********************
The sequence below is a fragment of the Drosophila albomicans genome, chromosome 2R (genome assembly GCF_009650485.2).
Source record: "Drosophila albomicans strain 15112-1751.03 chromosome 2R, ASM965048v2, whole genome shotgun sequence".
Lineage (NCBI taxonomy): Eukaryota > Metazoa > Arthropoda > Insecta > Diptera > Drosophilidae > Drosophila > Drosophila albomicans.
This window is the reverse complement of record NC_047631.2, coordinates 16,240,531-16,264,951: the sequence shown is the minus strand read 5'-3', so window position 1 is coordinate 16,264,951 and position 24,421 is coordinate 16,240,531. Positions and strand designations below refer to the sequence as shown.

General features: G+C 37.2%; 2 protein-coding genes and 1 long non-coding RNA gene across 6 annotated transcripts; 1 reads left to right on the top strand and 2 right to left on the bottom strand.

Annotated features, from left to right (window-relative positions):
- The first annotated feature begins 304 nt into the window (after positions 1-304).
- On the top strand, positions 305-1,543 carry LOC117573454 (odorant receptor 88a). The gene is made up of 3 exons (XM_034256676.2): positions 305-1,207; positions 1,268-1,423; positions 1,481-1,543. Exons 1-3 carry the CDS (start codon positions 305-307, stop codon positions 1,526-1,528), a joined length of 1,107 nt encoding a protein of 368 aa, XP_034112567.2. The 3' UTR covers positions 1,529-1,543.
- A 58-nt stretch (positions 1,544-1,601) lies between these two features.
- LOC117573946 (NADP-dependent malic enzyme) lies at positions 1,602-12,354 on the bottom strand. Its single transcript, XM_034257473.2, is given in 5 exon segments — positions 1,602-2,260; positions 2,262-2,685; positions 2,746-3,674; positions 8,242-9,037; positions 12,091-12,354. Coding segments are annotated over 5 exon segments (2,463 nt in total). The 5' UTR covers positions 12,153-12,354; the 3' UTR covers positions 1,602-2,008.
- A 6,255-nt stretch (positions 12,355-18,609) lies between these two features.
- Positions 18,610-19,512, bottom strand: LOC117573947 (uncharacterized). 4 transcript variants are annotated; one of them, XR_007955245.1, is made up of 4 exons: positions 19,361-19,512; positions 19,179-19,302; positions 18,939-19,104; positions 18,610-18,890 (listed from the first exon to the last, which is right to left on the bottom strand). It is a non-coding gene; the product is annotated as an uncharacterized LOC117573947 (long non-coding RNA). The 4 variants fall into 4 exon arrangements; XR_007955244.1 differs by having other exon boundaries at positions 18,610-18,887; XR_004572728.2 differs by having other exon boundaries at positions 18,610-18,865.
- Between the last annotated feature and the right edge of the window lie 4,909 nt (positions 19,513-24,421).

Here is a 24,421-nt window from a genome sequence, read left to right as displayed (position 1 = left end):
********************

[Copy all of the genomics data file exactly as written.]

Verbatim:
The sequence below is a fragment of the Drosophila albomicans genome, chromosome 2R (genome assembly GCF_009650485.2).
Source record: "Drosophila albomicans strain 15112-1751.03 chromosome 2R, ASM965048v2, whole genome shotgun sequence".
Lineage (NCBI taxonomy): Eukaryota > Metazoa > Arthropoda > Insecta > Diptera > Drosophilidae > Drosophila > Drosophila albomicans.
This window is the reverse complement of record NC_047631.2, coordinates 16,240,531-16,264,951: the sequence shown is the minus strand read 5'-3', so window position 1 is coordinate 16,264,951 and position 24,421 is coordinate 16,240,531. Positions and strand designations below refer to the sequence as shown.

General features: G+C 37.2%; 2 protein-coding genes and 1 long non-coding RNA gene across 6 annotated transcripts; 1 reads left to right on the top strand and 2 right to left on the bottom strand.

Annotated features, from left to right (window-relative positions):
- The first annotated feature begins 304 nt into the window (after positions 1-304).
- On the top strand, positions 305-1,543 carry LOC117573454 (odorant receptor 88a). The gene is made up of 3 exons (XM_034256676.2): positions 305-1,207; positions 1,268-1,423; positions 1,481-1,543. Exons 1-3 carry the CDS (start codon positions 305-307, stop codon positions 1,526-1,528), a joined length of 1,107 nt encoding a protein of 368 aa, XP_034112567.2. The 3' UTR covers positions 1,529-1,543.
- A 58-nt stretch (positions 1,544-1,601) lies between these two features.
- LOC117573946 (NADP-dependent malic enzyme) lies at positions 1,602-12,354 on the bottom strand. Its single transcript, XM_034257473.2, is given in 5 exon segments — positions 1,602-2,260; positions 2,262-2,685; positions 2,746-3,674; positions 8,242-9,037; positions 12,091-12,354. Coding segments are annotated over 5 exon segments (2,463 nt in total). The 5' UTR covers positions 12,153-12,354; the 3' UTR covers positions 1,602-2,008.
- A 6,255-nt stretch (positions 12,355-18,609) lies between these two features.
- Positions 18,610-19,512, bottom strand: LOC117573947 (uncharacterized). 4 transcript variants are annotated; one of them, XR_007955245.1, is made up of 4 exons: positions 19,361-19,512; positions 19,179-19,302; positions 18,939-19,104; positions 18,610-18,890 (listed from the first exon to the last, which is right to left on the bottom strand). It is a non-coding gene; the product is annotated as an uncharacterized LOC117573947 (long non-coding RNA). The 4 variants fall into 4 exon arrangements; XR_007955244.1 differs by having other exon boundaries at positions 18,610-18,887; XR_004572728.2 differs by having other exon boundaries at positions 18,610-18,865.
- Between the last annotated feature and the right edge of the window lie 4,909 nt (positions 19,513-24,421).

Here is a 24,421-nt window from a genome sequence, read left to right as displayed (position 1 = left end):